Publication Details (including relevant citation information):
Hernandez, Hector H., Jaquez, Orlando A., Hamill, Michael J., Elliott, Sean J., Drennan, Catherine L. Biochemistry 2008 47 (37) 9728-9737
Abstract: Thioredoxin reductases (TrxRs) regulate the intracellular redox environment by using NADPH to provide reducing equivalents for thioredoxins (Trxs). Here we present the cloning and biochemical characterization of a putative TrxR (Ta0984) and a putative Trx (Ta0866) from Thermoplasma acidophilum. Our data identify Ta0866 as a Trx through its capacity to reduce insulin and be reduced by Escherichia coli TrxR in a NADPH-dependent manner. Our data also establish Ta0984 as a TrxR due to its ability to reduce T. acidophilum Trx (taTrx), although not in a NADPH- or NADH-dependent manner. To explore the apparent inability of taTrxR to use NADPH or NADH as a reductant, we carried out a complete electrochemical characterization, which suggests that redox potential is not the source of this nonreactivity [Hamill et al. (2008) Biochemistry 47, 9738?9746]. Turning to crystallographic analysis, a 2.35 Å resolution structure of taTrxR, also presented here, shows that despite the overall structural similarity to the well-characterized TrxR from E. coli (RMSD 1.30 Å2 for chain A), the ?NADPH binding pocket? is not conserved. E. coli TrxR residues implicated in NADPH binding, H175, R176, R177, and R181, have been substituted with E185, Y186, M187, and M191 in the ta protein. Thus, we have identified a Trx and TrxR protein system from T. acidophilum for which the TrxR shares overall structural and redox properties with other TrxRs but lacks the appropriate binding motif to use the standard NADPH reductant. Our discovery of a TrxR that does not use NADPH provides a new twist in redox regulation.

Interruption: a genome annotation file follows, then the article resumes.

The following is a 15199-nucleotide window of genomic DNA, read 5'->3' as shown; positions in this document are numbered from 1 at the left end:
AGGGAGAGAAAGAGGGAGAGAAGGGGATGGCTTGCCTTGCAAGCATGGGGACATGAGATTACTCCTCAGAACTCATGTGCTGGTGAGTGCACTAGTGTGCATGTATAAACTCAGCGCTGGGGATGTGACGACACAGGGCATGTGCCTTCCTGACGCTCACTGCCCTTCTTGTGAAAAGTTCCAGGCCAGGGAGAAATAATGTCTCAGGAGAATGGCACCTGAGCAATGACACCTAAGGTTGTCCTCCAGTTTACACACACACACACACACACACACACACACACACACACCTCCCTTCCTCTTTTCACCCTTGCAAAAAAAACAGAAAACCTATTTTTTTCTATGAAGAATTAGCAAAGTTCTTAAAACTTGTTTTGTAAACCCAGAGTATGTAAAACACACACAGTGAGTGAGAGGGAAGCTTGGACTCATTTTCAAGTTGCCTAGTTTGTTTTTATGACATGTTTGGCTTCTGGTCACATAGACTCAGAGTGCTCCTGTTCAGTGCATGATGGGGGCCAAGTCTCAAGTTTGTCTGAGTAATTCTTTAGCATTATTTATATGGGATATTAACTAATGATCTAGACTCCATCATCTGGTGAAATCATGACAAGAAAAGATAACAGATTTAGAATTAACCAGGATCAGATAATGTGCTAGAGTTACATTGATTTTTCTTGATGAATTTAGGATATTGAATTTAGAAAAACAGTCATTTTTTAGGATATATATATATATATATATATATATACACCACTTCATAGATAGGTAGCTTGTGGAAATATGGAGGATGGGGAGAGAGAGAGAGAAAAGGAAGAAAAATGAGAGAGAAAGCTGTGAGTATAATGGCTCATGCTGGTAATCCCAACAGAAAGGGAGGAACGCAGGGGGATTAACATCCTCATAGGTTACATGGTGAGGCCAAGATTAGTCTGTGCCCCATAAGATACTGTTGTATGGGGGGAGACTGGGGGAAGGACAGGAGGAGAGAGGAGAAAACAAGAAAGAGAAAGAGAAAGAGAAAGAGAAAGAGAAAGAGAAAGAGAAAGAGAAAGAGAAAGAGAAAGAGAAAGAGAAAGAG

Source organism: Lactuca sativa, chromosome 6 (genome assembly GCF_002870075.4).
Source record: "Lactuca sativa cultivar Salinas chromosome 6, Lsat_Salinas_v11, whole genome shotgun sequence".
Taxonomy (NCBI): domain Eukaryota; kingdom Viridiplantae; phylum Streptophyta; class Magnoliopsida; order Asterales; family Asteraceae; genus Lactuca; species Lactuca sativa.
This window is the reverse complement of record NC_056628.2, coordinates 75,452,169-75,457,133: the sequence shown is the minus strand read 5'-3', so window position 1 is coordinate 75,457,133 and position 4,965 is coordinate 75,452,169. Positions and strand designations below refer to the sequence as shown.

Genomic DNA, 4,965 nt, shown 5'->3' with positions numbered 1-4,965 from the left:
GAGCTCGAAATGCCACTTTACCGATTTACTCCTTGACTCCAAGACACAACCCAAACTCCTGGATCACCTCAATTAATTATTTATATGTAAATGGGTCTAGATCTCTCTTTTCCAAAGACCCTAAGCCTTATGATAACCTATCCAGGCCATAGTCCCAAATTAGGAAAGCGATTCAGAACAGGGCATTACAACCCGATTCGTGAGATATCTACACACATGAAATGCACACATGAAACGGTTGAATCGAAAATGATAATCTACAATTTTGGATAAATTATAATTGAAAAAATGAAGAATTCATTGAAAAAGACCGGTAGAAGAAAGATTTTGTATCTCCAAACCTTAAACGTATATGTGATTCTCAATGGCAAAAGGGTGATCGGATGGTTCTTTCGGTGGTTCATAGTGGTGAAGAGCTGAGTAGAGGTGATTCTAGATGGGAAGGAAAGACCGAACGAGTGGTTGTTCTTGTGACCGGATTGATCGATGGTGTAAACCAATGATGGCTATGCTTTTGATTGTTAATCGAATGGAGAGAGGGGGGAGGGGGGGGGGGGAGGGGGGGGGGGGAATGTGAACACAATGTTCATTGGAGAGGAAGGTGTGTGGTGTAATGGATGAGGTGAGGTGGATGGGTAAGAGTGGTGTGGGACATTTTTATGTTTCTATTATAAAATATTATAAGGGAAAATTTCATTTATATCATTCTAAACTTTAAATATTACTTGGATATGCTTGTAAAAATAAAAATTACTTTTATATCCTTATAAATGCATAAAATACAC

Address (URL): http://dx.doi.org/10.1021/bi8006753